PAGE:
Editor's note: This is the fourth article in a series providing interview tips and techniques for attorneys. Links to previous articles in the series follow this article.
Rather than being intimidated by facing multiple interviewers at the same time, you can ace a panel interview with some preparation. Basically, you need to follow the rules for one-on-one interviews, but with a few tweaks. Just as with any interview, you must do your homework regarding the firm, job, and interviewers, and be prepared to sell your skills and appropriateness for the position. You should always be prepared for the possibility of a panel (several interviewers at once) or serial interview (a series of individual interviews) as you may not get advance warning, so bring several extra copies of your resume to any interview.
Team interviews are favored by organizations for a variety of reasons. It allows the maximum number of the firm's attorneys to meet the candidate in the shortest amount of time. This is especially useful when the candidate is traveling long distances, reducing the need for multiple trips. This format allows for a variety of viewpoints or areas of expertise to be brought to bear on the hiring decision. Furthermore, the interviewers are accountable to each other, so a panel interview tends to stay more on-track and reduces the impact of personal biases.
If properly conducted, a team interview can give the firm a more complete picture of you, and you may get a fuller picture of the organization and the job opening as well. Another advantage for the candidate is that you can avoid repeating the answers to similar questions posed in each of a series of interviews. Therefore, you may also have more time to provide greater detail.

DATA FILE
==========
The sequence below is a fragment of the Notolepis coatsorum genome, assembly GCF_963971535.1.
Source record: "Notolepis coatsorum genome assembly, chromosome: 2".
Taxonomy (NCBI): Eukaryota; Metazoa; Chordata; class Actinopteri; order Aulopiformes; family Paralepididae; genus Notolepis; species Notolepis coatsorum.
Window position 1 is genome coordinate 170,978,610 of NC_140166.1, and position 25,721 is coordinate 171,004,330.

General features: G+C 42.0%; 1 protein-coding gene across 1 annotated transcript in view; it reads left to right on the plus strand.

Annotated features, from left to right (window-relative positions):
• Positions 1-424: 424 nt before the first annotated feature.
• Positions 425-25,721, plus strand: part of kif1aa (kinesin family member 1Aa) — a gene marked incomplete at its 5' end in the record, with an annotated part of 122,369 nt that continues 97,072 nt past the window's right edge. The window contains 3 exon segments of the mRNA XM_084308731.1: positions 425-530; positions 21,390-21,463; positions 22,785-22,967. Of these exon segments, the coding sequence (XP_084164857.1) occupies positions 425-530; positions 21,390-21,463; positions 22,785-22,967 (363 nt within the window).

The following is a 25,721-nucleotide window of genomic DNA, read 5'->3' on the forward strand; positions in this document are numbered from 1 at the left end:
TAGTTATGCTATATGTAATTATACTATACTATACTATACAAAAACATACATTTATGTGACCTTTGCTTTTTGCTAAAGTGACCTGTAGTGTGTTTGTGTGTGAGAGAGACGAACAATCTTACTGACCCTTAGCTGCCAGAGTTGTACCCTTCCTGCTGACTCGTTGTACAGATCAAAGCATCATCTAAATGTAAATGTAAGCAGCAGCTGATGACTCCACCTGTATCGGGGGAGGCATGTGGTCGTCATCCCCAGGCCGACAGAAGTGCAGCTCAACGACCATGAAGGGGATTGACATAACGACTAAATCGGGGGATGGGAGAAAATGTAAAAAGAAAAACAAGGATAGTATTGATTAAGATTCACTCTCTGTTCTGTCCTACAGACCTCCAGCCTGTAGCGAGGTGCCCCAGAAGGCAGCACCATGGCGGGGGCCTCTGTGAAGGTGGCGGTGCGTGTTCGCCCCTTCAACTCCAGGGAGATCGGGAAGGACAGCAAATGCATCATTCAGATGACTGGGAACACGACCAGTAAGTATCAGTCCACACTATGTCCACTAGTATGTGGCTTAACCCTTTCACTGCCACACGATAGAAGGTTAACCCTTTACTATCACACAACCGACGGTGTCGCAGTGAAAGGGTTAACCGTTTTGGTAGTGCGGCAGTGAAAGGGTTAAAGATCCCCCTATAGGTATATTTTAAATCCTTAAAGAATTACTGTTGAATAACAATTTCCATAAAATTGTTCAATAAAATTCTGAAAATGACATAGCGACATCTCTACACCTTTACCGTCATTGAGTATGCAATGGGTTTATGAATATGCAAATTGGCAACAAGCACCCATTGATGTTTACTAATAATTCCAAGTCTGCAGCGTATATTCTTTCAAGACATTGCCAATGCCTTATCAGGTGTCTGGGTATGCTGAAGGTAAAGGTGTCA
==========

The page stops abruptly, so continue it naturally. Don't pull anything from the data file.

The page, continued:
MAKE A CONNECTION
As the candidate, your initial task in a team interview is to establish rapport with each of the panel members. If possible, before the interview, get the names of the persons with whom you will be meeting and research them on the organization's website. This will give you a level of comfort with each of them as well as revealing possible bases for establishing an initial connection.
The interview should start with introductions. Greet and shake hands with each of the interviewers, attempting to remember their names. One strategy is to take out a pad and pen when you first sit down and note down their names in the order they are seated. Or, ask them for business cards and lay them out before you in order. This will enable you to use their names when you respond to their questions.
Do your best to ascertain the titles and functions of each panelist, and where they fit in the organization, relative to the position for which you are interviewing. A corporation may have you meet the general or division counsel, staff counsel, business people such as the CFO or CEO, and someone from personnel. A law firm interviewing team might include the managing partner, the head of the department, other partners from the practice group or related practice groups, and associates.